Dr. Melissa Minor, a veterinarian at Nall Hills Animal Hospital in Overland Park, KS recommends, “I think it is important to be honest with the child and say the family pet has passed away (using age-appropriate language), rather than finding another explanation such as the pet’s ‘going off to camp.’”

“It’s OK to use words like ‘death’ and ‘dying,’” says Nemours. Or if the pet is going to be euthanized, you could tell the child, “The veterinarian will give our pet a shot that first puts it to sleep and then stops the heart from beating.”

Younger children may need to ask questions, but offering only answers to their direct questions is usually best.  Less is more works with this stage. Dr. Minor says, “My own kids, when very young, asked if our family pet would ever come back.  I think that’s a great question for a young child who doesn’t yet understand the permanence of death.”

The grade school aged child typically has more questions and may want a chance to say goodbye beforehand.  This is appropriate for that age.  The older mature teen might want to be present to comfort the pet at the time of the event.  It is an individual parent’s call to determine if your child can handle this and if it would be helpful for them in their grieving.


Death of a loved one is such a rollercoaster ride of emotions.  Just as in adults, kids experience sadness, anger, loneliness, or even guilt if the child didn’t treat the pet well at the end of its life. Parents need to help the children understand these emotions are normal and will come and go – and that it’s fine to feel that way.  Also, if they don’t want to talk at first, let them know you are always there for them when they need to talk.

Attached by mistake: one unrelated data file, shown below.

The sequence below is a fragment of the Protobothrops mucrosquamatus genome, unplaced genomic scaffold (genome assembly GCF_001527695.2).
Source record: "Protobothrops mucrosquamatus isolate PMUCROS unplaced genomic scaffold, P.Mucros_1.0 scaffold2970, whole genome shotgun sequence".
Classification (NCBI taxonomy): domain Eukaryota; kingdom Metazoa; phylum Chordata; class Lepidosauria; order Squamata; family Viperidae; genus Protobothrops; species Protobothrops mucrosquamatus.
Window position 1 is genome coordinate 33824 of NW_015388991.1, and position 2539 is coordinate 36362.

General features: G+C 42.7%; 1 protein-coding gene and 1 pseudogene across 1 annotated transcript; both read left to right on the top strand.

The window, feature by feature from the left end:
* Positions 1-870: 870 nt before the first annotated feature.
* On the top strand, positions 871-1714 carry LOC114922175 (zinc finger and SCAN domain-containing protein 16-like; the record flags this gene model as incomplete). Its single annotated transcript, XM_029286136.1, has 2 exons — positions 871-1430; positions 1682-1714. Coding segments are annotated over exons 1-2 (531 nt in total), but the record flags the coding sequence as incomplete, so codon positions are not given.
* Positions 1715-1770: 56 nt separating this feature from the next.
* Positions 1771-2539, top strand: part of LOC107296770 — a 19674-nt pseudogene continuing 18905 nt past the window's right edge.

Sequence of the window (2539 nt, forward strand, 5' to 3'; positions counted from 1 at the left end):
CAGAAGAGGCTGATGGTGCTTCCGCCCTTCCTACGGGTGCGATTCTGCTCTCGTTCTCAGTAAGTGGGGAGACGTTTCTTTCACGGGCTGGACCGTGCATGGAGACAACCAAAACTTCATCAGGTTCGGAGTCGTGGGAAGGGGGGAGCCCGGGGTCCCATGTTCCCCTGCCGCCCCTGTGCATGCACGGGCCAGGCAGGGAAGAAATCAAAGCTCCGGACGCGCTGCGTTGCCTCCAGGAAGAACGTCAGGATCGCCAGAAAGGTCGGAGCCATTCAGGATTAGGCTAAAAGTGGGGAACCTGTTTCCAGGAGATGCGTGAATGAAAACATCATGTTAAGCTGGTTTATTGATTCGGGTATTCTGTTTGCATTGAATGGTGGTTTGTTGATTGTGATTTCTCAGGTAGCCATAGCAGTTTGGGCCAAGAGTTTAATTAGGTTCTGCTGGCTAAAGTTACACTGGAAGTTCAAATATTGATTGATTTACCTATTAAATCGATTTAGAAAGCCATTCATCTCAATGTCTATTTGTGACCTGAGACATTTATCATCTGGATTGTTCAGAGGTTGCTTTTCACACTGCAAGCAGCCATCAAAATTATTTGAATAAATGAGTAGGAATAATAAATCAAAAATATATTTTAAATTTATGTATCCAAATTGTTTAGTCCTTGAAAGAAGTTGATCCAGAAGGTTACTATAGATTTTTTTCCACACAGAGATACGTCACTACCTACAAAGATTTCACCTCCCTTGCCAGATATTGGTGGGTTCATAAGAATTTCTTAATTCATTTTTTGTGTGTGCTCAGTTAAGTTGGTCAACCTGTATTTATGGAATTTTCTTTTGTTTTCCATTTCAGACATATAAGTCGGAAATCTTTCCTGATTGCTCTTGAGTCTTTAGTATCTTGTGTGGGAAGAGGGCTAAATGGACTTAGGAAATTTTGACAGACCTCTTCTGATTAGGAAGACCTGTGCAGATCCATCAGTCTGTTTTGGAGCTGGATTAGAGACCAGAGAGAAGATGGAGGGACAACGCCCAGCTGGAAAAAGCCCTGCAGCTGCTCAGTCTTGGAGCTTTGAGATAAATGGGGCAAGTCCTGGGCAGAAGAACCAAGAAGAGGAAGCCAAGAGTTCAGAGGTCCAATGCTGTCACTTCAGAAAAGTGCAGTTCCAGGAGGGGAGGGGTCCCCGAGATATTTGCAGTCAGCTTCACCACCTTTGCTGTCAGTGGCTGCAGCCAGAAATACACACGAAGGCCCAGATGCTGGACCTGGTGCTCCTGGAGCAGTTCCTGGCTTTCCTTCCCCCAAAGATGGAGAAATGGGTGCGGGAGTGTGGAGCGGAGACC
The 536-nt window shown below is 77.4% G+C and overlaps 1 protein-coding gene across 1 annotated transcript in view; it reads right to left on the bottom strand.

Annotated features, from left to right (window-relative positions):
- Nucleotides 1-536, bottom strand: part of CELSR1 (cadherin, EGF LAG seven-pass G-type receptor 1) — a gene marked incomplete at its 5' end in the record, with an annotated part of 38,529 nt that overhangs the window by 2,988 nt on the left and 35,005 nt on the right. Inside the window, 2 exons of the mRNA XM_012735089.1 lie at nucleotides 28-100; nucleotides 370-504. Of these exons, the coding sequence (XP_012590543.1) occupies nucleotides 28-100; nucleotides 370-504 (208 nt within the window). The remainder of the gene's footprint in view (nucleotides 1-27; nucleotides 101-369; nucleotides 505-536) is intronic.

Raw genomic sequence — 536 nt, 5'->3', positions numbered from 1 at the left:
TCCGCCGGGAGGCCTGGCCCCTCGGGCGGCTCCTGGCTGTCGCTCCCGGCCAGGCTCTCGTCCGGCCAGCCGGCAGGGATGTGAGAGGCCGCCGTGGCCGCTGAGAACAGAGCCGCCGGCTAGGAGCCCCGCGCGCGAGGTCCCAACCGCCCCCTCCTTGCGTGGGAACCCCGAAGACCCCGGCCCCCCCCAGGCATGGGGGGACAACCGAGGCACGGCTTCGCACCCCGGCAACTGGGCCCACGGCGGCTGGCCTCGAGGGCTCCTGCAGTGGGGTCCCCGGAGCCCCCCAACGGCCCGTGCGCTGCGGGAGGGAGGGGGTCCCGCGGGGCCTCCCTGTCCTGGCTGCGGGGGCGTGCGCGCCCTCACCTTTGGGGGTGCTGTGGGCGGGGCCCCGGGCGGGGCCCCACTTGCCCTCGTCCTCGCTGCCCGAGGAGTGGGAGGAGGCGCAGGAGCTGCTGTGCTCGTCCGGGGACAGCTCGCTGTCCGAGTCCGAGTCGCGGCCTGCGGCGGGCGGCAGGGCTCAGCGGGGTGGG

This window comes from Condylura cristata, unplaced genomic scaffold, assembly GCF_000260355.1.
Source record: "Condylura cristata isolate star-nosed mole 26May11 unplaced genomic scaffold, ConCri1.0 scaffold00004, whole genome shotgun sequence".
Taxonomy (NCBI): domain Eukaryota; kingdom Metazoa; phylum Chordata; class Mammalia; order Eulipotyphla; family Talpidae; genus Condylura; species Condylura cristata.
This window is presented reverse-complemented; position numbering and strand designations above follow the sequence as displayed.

Parents must demonstrate their own grief about losing the family pet.  This will help the children know it’s acceptable to feel that way.  Parents shouldn’t cry in private.  Talk about good or funny times you had with the pet, or share stories about your favorite pet growing up as a child.  This will enable your child to openly share his emotions.

Veterinarian with a puppyThere are several children’s books that can be a helpful aid in teaching your kids about what is happening.

Dogs in Heaven and Cats in Heaven, by Cynthia Rylant are two different books that help ease distressed children and adults during the loss of their pet.

Goodbye, Mousie, by Robie H. Harris and illustrated by Jan Omerod is a comforting picture book for children ages 3-5.

Also, asking your librarian which books they have and recommend is a good way to go too.

For other ideas on how families can cope from loss, the Humane Society suggests:

  • Acknowledge your grief and give yourself permission to express it.
  • Don’t hesitate to reach out to others who can lend a sympathetic ear. Pet Partners offers a list of pet-loss hotlines for those grieving over the death of a pet.
  • Write about your feelings, either in a journal or a poem, essay, or short story.
  • Call your local humane society to see whether it offers a pet-loss support group or can refer you to one.
  • Prepare a memorial for your pet.